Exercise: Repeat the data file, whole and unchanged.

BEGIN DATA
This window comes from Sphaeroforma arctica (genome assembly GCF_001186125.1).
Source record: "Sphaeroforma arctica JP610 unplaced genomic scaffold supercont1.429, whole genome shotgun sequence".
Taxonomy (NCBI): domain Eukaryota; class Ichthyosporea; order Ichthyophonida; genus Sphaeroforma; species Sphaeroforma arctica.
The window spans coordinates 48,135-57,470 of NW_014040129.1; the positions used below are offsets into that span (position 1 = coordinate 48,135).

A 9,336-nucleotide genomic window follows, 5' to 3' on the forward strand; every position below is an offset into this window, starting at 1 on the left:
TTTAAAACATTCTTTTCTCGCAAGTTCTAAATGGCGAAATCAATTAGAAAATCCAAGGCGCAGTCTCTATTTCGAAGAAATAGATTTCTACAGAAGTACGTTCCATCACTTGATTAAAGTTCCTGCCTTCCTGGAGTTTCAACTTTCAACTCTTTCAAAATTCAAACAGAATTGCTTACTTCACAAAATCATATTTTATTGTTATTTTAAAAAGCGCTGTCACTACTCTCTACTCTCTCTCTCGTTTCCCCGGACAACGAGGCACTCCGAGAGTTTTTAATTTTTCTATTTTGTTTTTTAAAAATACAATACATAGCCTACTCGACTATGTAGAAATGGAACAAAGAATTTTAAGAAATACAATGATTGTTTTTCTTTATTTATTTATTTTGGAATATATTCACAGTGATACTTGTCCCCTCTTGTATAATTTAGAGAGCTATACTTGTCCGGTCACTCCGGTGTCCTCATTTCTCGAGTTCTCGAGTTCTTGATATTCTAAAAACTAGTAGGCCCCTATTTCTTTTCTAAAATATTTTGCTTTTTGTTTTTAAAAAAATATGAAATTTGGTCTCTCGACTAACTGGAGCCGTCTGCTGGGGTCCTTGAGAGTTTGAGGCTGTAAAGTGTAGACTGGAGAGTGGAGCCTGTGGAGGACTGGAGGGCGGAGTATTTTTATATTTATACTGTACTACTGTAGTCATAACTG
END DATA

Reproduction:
This window comes from Sphaeroforma arctica (genome assembly GCF_001186125.1).
Source record: "Sphaeroforma arctica JP610 unplaced genomic scaffold supercont1.429, whole genome shotgun sequence".
Taxonomy (NCBI): domain Eukaryota; class Ichthyosporea; order Ichthyophonida; genus Sphaeroforma; species Sphaeroforma arctica.
The window spans coordinates 48,135-57,470 of NW_014040129.1; the positions used below are offsets into that span (position 1 = coordinate 48,135).

A 9,336-nucleotide genomic window follows, 5' to 3' on the forward strand; every position below is an offset into this window, starting at 1 on the left:
TTTAAAACATTCTTTTCTCGCAAGTTCTAAATGGCGAAATCAATTAGAAAATCCAAGGCGCAGTCTCTATTTCGAAGAAATAGATTTCTACAGAAGTACGTTCCATCACTTGATTAAAGTTCCTGCCTTCCTGGAGTTTCAACTTTCAACTCTTTCAAAATTCAAACAGAATTGCTTACTTCACAAAATCATATTTTATTGTTATTTTAAAAAGCGCTGTCACTACTCTCTACTCTCTCTCTCGTTTCCCCGGACAACGAGGCACTCCGAGAGTTTTTAATTTTTCTATTTTGTTTTTTAAAAATACAATACATAGCCTACTCGACTATGTAGAAATGGAACAAAGAATTTTAAGAAATACAATGATTGTTTTTCTTTATTTATTTATTTTGGAATATATTCACAGTGATACTTGTCCCCTCTTGTATAATTTAGAGAGCTATACTTGTCCGGTCACTCCGGTGTCCTCATTTCTCGAGTTCTCGAGTTCTTGATATTCTAAAAACTAGTAGGCCCCTATTTCTTTTCTAAAATATTTTGCTTTTTGTTTTTAAAAAAATATGAAATTTGGTCTCTCGACTAACTGGAGCCGTCTGCTGGGGTCCTTGAGAGTTTGAGGCTGTAAAGTGTAGACTGGAGAGTGGAGCCTGTGGAGGACTGGAGGGCGGAGTATTTTTATATTTATACTGTACTACTGTAGTCATAACTG